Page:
“They’re getting ready to submit land use applications for phase one of their new hospital campus right at the southeast corner of I-25 and Interquest,” he said. “Eventually we expect that to be about a $500 million investment. Their first phase, for their first hospital building, it’s going to be around $100 [million] to $200 million invested. It’s set to break ground this year.”

To the northeast, Cope said both commercial and residential development in Banning Lewis Ranch also seem to be growing at a rapid pace that might make it a favorable spot for additional healthcare facilities.

A new Air Force Academy Visitor Center is also in the works in the area of North Gate and I-25, which is part of the City for Champions development initiative funded by $120 million in sales tax rebates the state awarded Colorado Springs in 2013.

DOWNTOWN

Cope said Downtown Colorado Springs has often been perceived as an area of neglect as the city has grown outward, but he said that’s gradually beginning to change.

“Many bars and restaurants are getting ready to open here in the next few months,” he said. “We are going to have additional development in southwest Downtown. That’s in the area near the [U.S.] Olympic [& Paralympic] Museum. Many more apartments are also going up. Some townhomes and condominiums as well, which we haven’t seen many of. That will be good for home ownership options in the lower income range. We have Weidner Stadium nearing completion — hopefully opening in April — and Robson Arena at Colorado College, opening this year in the fall.”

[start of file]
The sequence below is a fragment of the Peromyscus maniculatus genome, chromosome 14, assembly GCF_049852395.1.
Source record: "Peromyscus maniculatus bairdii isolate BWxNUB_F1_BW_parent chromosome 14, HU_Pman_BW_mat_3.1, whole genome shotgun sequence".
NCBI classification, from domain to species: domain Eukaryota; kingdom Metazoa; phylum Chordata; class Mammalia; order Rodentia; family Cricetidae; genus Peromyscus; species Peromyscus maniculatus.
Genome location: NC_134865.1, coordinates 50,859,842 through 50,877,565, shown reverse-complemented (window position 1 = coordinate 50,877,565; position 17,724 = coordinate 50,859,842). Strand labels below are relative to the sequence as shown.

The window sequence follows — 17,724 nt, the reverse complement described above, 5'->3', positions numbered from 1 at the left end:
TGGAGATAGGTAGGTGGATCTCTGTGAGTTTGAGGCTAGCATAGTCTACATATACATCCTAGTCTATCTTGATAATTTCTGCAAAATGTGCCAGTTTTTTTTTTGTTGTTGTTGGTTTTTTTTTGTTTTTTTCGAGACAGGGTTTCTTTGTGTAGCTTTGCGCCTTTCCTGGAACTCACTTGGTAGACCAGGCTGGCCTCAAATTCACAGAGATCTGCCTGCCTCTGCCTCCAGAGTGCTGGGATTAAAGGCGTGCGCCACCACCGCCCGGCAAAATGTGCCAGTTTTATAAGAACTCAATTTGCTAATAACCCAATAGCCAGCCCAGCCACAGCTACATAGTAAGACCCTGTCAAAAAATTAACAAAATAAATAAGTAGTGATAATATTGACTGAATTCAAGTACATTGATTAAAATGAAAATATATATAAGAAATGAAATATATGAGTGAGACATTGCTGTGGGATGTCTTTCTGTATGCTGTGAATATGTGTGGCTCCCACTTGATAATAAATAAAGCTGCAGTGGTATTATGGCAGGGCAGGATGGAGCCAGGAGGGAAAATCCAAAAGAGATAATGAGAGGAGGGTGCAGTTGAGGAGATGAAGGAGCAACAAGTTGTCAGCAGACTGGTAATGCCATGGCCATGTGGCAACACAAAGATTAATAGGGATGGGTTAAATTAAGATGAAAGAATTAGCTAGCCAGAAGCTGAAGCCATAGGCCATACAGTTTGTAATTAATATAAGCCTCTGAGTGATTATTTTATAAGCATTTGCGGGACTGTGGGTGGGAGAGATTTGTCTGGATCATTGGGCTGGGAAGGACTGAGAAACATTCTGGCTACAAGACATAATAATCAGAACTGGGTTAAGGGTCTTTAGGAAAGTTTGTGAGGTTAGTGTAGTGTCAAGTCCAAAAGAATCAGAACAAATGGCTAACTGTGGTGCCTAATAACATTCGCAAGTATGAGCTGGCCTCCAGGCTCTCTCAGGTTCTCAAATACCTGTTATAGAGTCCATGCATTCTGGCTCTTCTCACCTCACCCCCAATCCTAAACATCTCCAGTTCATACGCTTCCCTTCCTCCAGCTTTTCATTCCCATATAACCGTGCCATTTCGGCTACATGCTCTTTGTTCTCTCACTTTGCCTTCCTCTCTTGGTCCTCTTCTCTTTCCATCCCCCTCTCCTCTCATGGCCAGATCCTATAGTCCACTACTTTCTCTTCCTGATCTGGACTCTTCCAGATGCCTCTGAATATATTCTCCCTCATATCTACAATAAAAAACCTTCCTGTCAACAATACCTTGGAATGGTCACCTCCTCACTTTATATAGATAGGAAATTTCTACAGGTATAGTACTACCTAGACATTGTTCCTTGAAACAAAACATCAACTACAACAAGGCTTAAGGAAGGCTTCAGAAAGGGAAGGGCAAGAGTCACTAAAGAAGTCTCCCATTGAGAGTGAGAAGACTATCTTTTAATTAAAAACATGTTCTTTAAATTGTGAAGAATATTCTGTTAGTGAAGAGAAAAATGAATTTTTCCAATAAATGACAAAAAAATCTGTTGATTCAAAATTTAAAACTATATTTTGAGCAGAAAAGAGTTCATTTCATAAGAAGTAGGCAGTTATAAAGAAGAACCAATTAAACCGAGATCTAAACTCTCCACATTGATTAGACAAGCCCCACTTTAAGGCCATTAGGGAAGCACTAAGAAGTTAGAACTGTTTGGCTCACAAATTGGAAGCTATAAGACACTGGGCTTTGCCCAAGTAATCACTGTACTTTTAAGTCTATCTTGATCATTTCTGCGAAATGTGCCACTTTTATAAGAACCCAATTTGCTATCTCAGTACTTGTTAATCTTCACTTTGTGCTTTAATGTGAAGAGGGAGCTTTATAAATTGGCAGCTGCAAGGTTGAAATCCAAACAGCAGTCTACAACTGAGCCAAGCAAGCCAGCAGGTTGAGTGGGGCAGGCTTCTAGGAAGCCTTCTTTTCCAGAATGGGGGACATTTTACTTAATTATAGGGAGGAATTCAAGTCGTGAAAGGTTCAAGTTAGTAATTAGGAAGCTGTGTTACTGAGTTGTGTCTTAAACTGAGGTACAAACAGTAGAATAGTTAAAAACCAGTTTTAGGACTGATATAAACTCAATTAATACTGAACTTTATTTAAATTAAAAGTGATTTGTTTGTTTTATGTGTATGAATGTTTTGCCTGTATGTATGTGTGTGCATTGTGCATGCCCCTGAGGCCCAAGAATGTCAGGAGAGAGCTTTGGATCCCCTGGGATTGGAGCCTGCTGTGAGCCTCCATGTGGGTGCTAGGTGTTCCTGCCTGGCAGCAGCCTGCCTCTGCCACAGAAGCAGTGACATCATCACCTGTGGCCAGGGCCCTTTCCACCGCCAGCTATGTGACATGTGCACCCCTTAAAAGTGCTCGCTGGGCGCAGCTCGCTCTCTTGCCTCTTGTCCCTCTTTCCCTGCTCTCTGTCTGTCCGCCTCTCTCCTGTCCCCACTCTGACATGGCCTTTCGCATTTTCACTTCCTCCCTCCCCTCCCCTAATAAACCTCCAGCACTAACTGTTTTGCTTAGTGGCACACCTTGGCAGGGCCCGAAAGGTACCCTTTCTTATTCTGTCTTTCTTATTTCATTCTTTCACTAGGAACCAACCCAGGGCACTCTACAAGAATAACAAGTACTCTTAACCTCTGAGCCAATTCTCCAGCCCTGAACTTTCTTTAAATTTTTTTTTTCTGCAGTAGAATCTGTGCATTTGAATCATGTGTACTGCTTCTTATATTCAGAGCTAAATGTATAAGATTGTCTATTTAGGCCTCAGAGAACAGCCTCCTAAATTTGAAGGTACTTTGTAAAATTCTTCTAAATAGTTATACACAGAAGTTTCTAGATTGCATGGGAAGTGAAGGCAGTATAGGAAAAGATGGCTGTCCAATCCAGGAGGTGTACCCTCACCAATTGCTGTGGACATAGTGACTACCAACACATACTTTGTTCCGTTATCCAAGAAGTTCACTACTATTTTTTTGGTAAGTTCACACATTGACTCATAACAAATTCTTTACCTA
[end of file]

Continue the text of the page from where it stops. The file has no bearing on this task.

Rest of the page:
Doug Abernethy, principal with RTA Architects, the largest architectural firm in the Springs, said that development interest in the Downtown area is catching on with companies from the city’s most populous Front Range neighbor.

“It’s been a wildfire in Denver for almost 10 years, and there are commercial real estate developers that are looking at Downtown Colorado Springs as an opportunity, much like they did in Denver 10 or 15 years ago,” he said.

Commerical.jpg

Abernethy sees Downtown as an ongoing area of focus, but he said growth will also continue in “other areas related to Downtown and Old Colorado City and South Nevada. I think you’ll just continue to see development around that core, but it’ll be dispersed also just because of the size of Colorado Springs.”

SOUTH

Redevelopment efforts also continue along South Nevada Avenue.

“That’s an urban renewal area, and there is a lot of construction that’s underway right now with new retail development — and that replaced dilapidated hotels, obsolete retail space, abandoned dilapidated residential properties that have all been cleared,” Cope said. “And now you’re seeing a lot of brand new retail. Some of it’s already in place.”

Entrepreneur and attorney Perry Sanders, who co-owns The Antlers hotel and other Downtown enterprises, is part of a new effort to build a “luxury brand hotel” that will take up 17 lots at 1619 S. Tejon Street. Just south of that, Danny Mientka of The Equity Group is working to construct the 52,000-square-foot Creekwalk shopping center. Neither project is expected to finish until sometime in 2022.